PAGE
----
In April and May 2011, Eady was the judge in CTB v News Group Newspapers. The case involved an anonymous Premier League footballer ("CTB") who had been involved in an alleged extra-marital relationship with model Imogen Thomas. Tweets and media coverage in the Scottish press named the footballer as Ryan Giggs.[28] On 23 May 2011, Eady upheld the injunction in the High Court. Later the same day, MP John Hemming used parliamentary privilege to name Ryan Giggs in the House of Commons, effectively ending the injunction. On 15 December 2011, Eady accepted that Thomas had not attempted to blackmail the footballer known as CTB and suggested that there was "no longer any point in maintaining the anonymity". The injunction preventing the naming of CTB nonetheless remained in place.[29]

Criticism[edit]

Daily Mail editor Paul Dacre was particularly critical of Eady. In a November 2008 article he accused the judge of "arrogant and amoral judgments", and went on to complain that

[W]hile London boasts scores of eminent judges, one man is given a virtual monopoly of all cases against the media, enabling him to bring in a privacy law by the back door. The freedom of the press is far too important to be left to the somewhat desiccated values of a single judge who clearly has an animus against the popular press and the right of people to freedom of expression[30]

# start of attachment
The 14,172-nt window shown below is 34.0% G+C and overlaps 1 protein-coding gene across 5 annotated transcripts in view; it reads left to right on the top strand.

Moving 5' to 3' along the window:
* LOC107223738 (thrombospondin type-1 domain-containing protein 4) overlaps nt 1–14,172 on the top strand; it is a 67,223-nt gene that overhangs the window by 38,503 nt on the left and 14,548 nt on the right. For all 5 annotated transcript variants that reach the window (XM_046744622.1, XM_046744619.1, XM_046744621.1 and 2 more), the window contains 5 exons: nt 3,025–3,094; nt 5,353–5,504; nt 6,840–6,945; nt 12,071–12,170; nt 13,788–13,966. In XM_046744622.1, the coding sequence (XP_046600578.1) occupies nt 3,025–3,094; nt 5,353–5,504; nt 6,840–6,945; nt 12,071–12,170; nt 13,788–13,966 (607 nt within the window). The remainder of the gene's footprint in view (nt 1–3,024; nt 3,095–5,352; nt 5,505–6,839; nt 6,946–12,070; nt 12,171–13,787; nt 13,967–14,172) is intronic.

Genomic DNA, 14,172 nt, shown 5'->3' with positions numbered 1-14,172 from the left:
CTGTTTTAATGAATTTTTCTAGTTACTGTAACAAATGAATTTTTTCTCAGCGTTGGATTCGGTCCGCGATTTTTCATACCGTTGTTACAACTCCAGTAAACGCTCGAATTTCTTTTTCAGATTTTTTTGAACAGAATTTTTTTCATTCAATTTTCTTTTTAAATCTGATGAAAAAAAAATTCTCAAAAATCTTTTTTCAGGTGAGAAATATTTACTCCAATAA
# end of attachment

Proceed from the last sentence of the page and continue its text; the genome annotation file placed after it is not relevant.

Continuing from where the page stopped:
Dacre was also particularly critical of Eady's ruling in the Max Mosley case, describing it as a frightening example of what "one judge with a subjective and highly relativist moral sense can do ... with a stroke of his pen".[31][32] The Daily Mail also accused Eady of "moral and social nihilism" and "arrogance".[31] According to unnamed "friends" of Eady cited in The Guardian, Eady has been "profoundly hurt" by these attacks.[31]

Eady was repeatedly rebuked by the Court of Appeal for his conduct during the 2009 libel case involving Richard Desmond and Tom Bower. Eady disallowed several pieces of evidence against Desmond which the Appeal Court ruled were clearly relevant to the case. The Court of Appeal judges ruled that Eady's decision was "plainly wrong" and "might lead to a miscarriage of justice".[33] After hearing the evidence, the jury found in favour of Bower.

In December 2009, Eady commented in The Guardian on some of this criticism, saying that "The media have nowhere to vent their frustrations other than through personal abuse of the particular judge who happens to have made the decision". He added that he does not see libel tourism as a problem: "I believe the suggestion is that there is a large queue of people, loosely classified as 'foreigners', waiting to clog up our courts with libel actions that are without merit and which have nothing to do with our jurisdiction ... [This] is not a phenomenon we actually come across in our daily lives."[31]